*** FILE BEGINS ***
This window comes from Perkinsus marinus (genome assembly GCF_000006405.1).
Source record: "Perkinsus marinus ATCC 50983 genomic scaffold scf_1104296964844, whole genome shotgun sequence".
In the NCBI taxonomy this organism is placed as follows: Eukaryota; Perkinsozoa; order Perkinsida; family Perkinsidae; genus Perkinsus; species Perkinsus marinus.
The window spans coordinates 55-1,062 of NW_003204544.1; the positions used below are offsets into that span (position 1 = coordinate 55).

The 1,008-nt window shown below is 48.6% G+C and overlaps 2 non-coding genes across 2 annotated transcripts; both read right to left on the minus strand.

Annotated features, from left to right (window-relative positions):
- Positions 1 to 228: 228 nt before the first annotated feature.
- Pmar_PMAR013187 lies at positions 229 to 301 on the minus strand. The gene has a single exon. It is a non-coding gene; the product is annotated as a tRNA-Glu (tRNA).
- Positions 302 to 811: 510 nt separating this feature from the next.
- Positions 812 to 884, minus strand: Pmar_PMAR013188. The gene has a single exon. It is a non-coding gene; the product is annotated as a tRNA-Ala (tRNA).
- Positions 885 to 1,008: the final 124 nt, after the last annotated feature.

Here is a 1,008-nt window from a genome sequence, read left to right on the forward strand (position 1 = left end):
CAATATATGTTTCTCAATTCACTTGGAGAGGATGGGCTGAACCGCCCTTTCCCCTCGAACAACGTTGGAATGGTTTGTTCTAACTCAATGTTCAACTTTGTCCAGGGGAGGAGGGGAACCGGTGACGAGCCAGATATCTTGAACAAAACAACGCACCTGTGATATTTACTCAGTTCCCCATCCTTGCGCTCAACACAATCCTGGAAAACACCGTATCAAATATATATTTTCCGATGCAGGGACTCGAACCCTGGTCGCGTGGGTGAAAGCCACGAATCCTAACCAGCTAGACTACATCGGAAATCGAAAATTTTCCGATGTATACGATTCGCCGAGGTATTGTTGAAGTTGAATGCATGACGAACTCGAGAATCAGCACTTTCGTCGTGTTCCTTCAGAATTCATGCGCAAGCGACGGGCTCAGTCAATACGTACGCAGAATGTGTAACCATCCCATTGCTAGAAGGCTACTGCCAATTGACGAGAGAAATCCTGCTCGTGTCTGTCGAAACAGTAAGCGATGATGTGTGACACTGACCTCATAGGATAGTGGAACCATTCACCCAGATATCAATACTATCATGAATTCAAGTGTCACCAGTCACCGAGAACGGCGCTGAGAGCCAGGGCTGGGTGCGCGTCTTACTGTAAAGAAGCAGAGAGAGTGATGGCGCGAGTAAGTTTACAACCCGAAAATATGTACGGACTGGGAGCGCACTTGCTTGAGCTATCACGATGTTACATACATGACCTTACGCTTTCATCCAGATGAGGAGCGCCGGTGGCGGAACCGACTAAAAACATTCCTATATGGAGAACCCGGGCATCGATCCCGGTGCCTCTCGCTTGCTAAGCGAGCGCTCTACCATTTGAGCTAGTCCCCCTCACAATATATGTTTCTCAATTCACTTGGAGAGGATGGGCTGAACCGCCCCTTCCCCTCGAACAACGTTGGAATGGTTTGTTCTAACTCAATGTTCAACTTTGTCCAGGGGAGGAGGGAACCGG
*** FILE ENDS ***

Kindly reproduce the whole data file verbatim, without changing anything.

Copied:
This window comes from Perkinsus marinus (genome assembly GCF_000006405.1).
Source record: "Perkinsus marinus ATCC 50983 genomic scaffold scf_1104296964844, whole genome shotgun sequence".
In the NCBI taxonomy this organism is placed as follows: Eukaryota; Perkinsozoa; order Perkinsida; family Perkinsidae; genus Perkinsus; species Perkinsus marinus.
The window spans coordinates 55-1,062 of NW_003204544.1; the positions used below are offsets into that span (position 1 = coordinate 55).

The 1,008-nt window shown below is 48.6% G+C and overlaps 2 non-coding genes across 2 annotated transcripts; both read right to left on the minus strand.

Annotated features, from left to right (window-relative positions):
- Positions 1 to 228: 228 nt before the first annotated feature.
- Pmar_PMAR013187 lies at positions 229 to 301 on the minus strand. The gene has a single exon. It is a non-coding gene; the product is annotated as a tRNA-Glu (tRNA).
- Positions 302 to 811: 510 nt separating this feature from the next.
- Positions 812 to 884, minus strand: Pmar_PMAR013188. The gene has a single exon. It is a non-coding gene; the product is annotated as a tRNA-Ala (tRNA).
- Positions 885 to 1,008: the final 124 nt, after the last annotated feature.

Here is a 1,008-nt window from a genome sequence, read left to right on the forward strand (position 1 = left end):
CAATATATGTTTCTCAATTCACTTGGAGAGGATGGGCTGAACCGCCCTTTCCCCTCGAACAACGTTGGAATGGTTTGTTCTAACTCAATGTTCAACTTTGTCCAGGGGAGGAGGGGAACCGGTGACGAGCCAGATATCTTGAACAAAACAACGCACCTGTGATATTTACTCAGTTCCCCATCCTTGCGCTCAACACAATCCTGGAAAACACCGTATCAAATATATATTTTCCGATGCAGGGACTCGAACCCTGGTCGCGTGGGTGAAAGCCACGAATCCTAACCAGCTAGACTACATCGGAAATCGAAAATTTTCCGATGTATACGATTCGCCGAGGTATTGTTGAAGTTGAATGCATGACGAACTCGAGAATCAGCACTTTCGTCGTGTTCCTTCAGAATTCATGCGCAAGCGACGGGCTCAGTCAATACGTACGCAGAATGTGTAACCATCCCATTGCTAGAAGGCTACTGCCAATTGACGAGAGAAATCCTGCTCGTGTCTGTCGAAACAGTAAGCGATGATGTGTGACACTGACCTCATAGGATAGTGGAACCATTCACCCAGATATCAATACTATCATGAATTCAAGTGTCACCAGTCACCGAGAACGGCGCTGAGAGCCAGGGCTGGGTGCGCGTCTTACTGTAAAGAAGCAGAGAGAGTGATGGCGCGAGTAAGTTTACAACCCGAAAATATGTACGGACTGGGAGCGCACTTGCTTGAGCTATCACGATGTTACATACATGACCTTACGCTTTCATCCAGATGAGGAGCGCCGGTGGCGGAACCGACTAAAAACATTCCTATATGGAGAACCCGGGCATCGATCCCGGTGCCTCTCGCTTGCTAAGCGAGCGCTCTACCATTTGAGCTAGTCCCCCTCACAATATATGTTTCTCAATTCACTTGGAGAGGATGGGCTGAACCGCCCCTTCCCCTCGAACAACGTTGGAATGGTTTGTTCTAACTCAATGTTCAACTTTGTCCAGGGGAGGAGGGAACCGG